Spotlight: The Men That Will Not Be Blamed For Nothing

If a bunch of London steampunks name their new album ‘This May Be The Reason Why The Men That Will Not Be Blamed For Nothing Cannot Be Killed By Conventional […]

If a bunch of London steampunks name their new album ‘This May Be The Reason Why The Men That Will Not Be Blamed For Nothing Cannot Be Killed By Conventional Weapons’, surely they can survive an interrogation from Soundsphere? Lead vocalist Andrew O’Neill and guitarist Marc Burrows share their frank and funny thoughts with us.


“I encountered a copy of Korn’s fourth album ‘Issues’ in a shop the week before we were in the studio. I was quite disappointed by it.”


S] Your manifesto is to put the “punk” back into “steampunk” – why do you feel the need to do this?

A] “‘Cos steampunk needs punk. Otherwise it’s just people dressing up as Victorians. The DIY ethic, the attitude of joining in, the notion that there is no division between the people on stage, the people who produce the art and the people who consume it, all of that is vitally important to steampunk. That and a total unwillingness to take the whole thing seriously.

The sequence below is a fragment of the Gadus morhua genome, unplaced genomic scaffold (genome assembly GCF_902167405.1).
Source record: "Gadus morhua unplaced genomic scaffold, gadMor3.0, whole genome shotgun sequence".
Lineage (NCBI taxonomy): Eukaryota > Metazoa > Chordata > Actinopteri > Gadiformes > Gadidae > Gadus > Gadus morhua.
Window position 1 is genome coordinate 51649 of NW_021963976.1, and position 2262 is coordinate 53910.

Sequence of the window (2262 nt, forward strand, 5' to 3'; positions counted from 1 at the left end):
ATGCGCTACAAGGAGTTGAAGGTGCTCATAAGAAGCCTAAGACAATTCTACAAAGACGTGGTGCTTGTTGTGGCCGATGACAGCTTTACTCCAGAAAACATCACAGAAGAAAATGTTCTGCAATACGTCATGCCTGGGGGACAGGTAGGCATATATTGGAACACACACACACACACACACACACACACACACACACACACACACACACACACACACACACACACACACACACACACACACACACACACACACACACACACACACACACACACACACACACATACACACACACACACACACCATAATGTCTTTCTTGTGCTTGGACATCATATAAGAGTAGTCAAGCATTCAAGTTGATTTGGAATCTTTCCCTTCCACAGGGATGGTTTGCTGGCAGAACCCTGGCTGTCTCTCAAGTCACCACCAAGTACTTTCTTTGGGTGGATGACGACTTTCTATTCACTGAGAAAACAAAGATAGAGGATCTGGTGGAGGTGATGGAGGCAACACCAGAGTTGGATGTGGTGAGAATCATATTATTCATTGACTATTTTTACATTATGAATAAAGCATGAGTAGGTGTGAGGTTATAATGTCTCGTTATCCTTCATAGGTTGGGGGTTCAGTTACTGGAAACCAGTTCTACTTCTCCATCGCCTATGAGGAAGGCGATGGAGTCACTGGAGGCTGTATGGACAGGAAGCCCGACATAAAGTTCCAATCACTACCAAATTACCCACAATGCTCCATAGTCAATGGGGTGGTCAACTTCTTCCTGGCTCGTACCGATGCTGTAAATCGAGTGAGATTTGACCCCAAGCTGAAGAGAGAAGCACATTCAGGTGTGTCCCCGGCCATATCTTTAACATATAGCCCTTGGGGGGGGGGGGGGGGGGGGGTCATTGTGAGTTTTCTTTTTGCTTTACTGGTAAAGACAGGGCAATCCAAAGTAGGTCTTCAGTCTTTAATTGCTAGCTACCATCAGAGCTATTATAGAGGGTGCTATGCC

There are no other bands in steampunk that do what we do, which is why we decided we needed to do it. Most bands, to be frank, are just dressing up what they did before in a steampunk image. We set out from the beginning to mash up the aesthetic of the fiction with the attitude and sound of punk. We love the period, we love the more active areas of the steampunk scene, and we like very, very loud music.


Also, the vast majority of people seem to be labouring under the delusion that Victorian equals posh. There is a lot of class roleplay. We make it clear that we represent the working class scum. F**k the Queen, and f**k the toffs. And f**k the Tories. (Both the current ones, and the ones we sing about in ‘Doing It For The Whigs’).”


S] Where do you feel your sound fits in with other steampunk bands like Abney Park and Sunday Driver?